Analysis: Legislative workgroup releases recommendations aimed at addressing sexual misconduct
Following eight months of meetings, a workgroup on the prevention of sexual harassment in the Washington state House is recommending the formation of an independent office where victims could report misconduct, among other reforms.
In an on-air chat with All Things Considered host Ed Ronco, Olympia correspondent Austin Jenkins said the full set of recommendations is robust.
The package of suggested reforms was forwarded to House leaders for their consideration this week. The workgroup also is recommending the House:
- Adopt a new code of conduct that all House members and staff would be required to sign, and lobbyists would have to sign in order to be in good standing with the state's Public Disclosure Commission.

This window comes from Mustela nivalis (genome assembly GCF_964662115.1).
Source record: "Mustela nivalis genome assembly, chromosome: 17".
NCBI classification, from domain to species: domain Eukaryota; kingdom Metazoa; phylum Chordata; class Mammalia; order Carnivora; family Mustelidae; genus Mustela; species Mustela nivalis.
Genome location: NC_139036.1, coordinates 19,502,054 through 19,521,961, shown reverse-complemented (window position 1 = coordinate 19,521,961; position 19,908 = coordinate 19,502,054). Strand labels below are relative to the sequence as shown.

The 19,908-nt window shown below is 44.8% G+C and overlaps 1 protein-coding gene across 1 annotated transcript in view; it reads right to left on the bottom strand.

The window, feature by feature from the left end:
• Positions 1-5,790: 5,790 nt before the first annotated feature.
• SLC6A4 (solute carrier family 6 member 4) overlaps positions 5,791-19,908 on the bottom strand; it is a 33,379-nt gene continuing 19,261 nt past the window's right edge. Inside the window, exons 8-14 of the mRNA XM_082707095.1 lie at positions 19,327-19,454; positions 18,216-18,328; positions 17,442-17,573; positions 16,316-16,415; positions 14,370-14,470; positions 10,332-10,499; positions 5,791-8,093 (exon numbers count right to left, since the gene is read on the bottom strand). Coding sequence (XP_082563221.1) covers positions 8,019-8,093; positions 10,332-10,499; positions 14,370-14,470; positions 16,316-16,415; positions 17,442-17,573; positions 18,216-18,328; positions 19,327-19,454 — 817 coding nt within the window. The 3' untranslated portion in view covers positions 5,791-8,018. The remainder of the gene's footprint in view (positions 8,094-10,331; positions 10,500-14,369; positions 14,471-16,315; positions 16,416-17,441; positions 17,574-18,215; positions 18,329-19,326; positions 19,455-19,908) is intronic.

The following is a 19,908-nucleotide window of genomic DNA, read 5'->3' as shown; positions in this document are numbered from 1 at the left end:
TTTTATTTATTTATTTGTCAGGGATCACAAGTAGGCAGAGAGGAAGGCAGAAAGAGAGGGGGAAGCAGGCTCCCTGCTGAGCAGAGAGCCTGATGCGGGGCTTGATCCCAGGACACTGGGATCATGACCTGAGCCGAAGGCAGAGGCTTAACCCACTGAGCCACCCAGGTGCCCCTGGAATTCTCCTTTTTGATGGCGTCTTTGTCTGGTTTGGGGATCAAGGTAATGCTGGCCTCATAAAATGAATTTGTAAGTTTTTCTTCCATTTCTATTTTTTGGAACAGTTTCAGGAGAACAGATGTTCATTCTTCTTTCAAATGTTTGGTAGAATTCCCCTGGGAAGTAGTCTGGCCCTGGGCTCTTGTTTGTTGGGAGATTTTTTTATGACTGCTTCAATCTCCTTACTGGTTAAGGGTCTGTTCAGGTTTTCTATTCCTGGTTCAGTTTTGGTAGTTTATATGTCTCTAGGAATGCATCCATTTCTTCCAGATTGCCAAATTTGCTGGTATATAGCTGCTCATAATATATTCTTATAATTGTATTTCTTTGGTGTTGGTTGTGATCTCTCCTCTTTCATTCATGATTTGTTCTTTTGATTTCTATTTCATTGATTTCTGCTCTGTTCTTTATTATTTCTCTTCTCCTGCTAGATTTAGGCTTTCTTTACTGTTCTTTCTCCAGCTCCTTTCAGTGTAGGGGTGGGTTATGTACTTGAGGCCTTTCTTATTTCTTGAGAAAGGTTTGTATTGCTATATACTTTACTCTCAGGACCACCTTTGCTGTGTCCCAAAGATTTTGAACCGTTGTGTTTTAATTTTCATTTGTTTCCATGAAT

- Require mandatory training for House members and staff on the code of conduct, respectful workplace policy and avenues for reporting harassment.
- Require an additional five hours of "elective" respectful workplace training per year on topics such as peer-to-peer counseling and bystander training.
- Create a training advisory committee to develop and approve trainings.
In a letter to House leadership, members of the workgroup wrote: "We hope that these recommendations will foster a safe and respectful environment for the entire legislative community."